One of the big gripes about Apple is that you can only download audio in the AAC format. Everyone hates that you are locked into their format in order to buy music. I read in the article that WMCE only supports it's own format and not xvid, divx or mpeg4. Am I reading this correct? Are you only able to encode video on these devices in a proprietary format from Microsoft? How would it work if you wanted to transfer your content to a non-WMCE PC or non-windows PC?

    I guess that was a lot of questions. :)
    Reply
  • BigLan - Monday, October 17, 2005 - link

    It only supports recording to ms-dvr files (which are based on MPEG2.) MCE can play xvid, mpeg4 or anything else that you can play with WMP 10. You can also play back these files on other Windows boxes.

    There are some tools to convert ms-dvr to regular mpeg2 files, which can then be converted to xvids etc, but I've never used them.
    Reply
  • LoneWolf15 - Monday, October 17, 2005 - link

    But non-Linux enthusiasts need not apply:

    http://www.pchdtv.com/">http://www.pchdtv.com/

    I did find one other card listed, but it appears to have a few limitations of its own and I've never heard of the vendor:

    http://www.ramelectronics.net/html/hdtv-cards.html">http://www.ramelectronics.net/html/hdtv-cards.html

    Reply
  • erwos - Monday, October 17, 2005 - link

    The issue is not that there are no HDTV cards out there. (You totally missed the ATI HDTV Wonder, BTW.)

    The issue is that there are no such cards with Cablecard support. You're limited to terrestial broadcast (ala VHF and UHF) and unencrypted cable (kinda rare) if you don't have Cablecard support.

    _No one_ has a tuner with Cablecard support atm.

    -Erwos
    Reply
  • noxipoo - Monday, October 17, 2005 - link

    I was hoping it was a barebone system that you can add components to yourself. oh well, maybe in the future. Reply
  • gibhunter - Monday, October 17, 2005 - link

    My Cox cable DVR has two HDTV tuners and didn't cost me a dime other than the $10/month fee. I can record two HD shows while watching a third one that's been recorded earlier and for movies that I get from the net, I just throw them on a DVD and play them back in my DivX compatible Philips DVD.

    For $2000, this thing is a ripoff. It still would be a ripoff for $1000 when you can get one from Gateway for $500. Besides, without HiDef support, this box is obsolete already.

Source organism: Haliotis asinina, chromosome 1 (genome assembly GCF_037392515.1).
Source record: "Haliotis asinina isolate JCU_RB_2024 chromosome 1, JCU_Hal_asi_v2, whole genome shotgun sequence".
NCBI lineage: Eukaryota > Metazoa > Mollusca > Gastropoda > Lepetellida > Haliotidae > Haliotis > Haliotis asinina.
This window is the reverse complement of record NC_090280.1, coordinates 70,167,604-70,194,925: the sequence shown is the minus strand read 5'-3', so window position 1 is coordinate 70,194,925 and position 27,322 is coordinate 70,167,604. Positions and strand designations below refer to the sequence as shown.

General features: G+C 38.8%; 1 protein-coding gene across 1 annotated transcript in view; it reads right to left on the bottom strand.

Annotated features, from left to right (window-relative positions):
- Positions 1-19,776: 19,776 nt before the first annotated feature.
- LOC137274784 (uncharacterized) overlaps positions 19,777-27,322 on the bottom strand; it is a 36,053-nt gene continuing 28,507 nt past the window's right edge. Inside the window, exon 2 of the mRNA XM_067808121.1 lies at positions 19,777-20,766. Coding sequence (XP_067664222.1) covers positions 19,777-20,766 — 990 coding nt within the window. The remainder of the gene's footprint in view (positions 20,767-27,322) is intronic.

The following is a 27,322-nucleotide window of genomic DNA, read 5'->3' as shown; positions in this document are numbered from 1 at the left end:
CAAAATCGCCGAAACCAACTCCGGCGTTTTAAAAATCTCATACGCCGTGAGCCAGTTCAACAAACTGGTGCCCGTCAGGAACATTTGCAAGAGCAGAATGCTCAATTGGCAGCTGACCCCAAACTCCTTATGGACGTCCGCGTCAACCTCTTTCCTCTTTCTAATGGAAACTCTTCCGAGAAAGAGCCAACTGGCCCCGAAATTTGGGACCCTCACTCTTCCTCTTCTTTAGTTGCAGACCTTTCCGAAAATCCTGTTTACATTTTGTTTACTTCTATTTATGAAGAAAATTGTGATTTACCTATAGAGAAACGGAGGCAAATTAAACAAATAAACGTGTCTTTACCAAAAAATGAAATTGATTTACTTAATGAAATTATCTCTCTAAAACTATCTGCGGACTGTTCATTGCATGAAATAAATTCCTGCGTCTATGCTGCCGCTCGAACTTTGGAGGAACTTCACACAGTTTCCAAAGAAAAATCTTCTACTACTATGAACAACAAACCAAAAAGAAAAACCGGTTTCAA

Reply
  • glennpratt - Monday, October 17, 2005 - link

    We'll see, here's the deal. That box does one thing. This is a complete computer. MCE actually supports up to four tuners (two SD, two HD), supports extenders and doesn't tie you in to your cable provider. Heck, you could uninstall MCE and install mythTV or whatever you wanted. You pay to have control.

    Now sure, this box is expensive, but it's the high end. You can get in a decent MCE box for $400 and you get to keep it (incuding everything recorded on it) when you stop paying the cable company.
    Reply
  • erwos - Monday, October 17, 2005 - link

    I'm genuinely surprised they used a P-M. Seems like a Celeron M would be a much better fit for this sort of computer (don't need as many speed settings - just "high" and "low", really). With a decent hardware encoder, CPU load should _not_ be a problem.

    The lack of HDTV was a total letdown, although it's somewhat unfair to complain to Shuttle about lack of Cablecard support. Looks like "build your own" is still the method of choice for building HTPC boxes...

    Does WinMCE have any support for direct Firewire grabs off cable boxes?

    -Erwos
    Reply
  • BigLan - Monday, October 17, 2005 - link

    Actually, cpu horsepower still plays a part in htpc. MCE (and most other PVR software) can recompress recorded shows to .wmv files which are about 20% of the size of the original. This is probably why the autoGK tests were in the review. There's also add-ins to MCE to automatically remove ad breaks, which takes a lot of processing.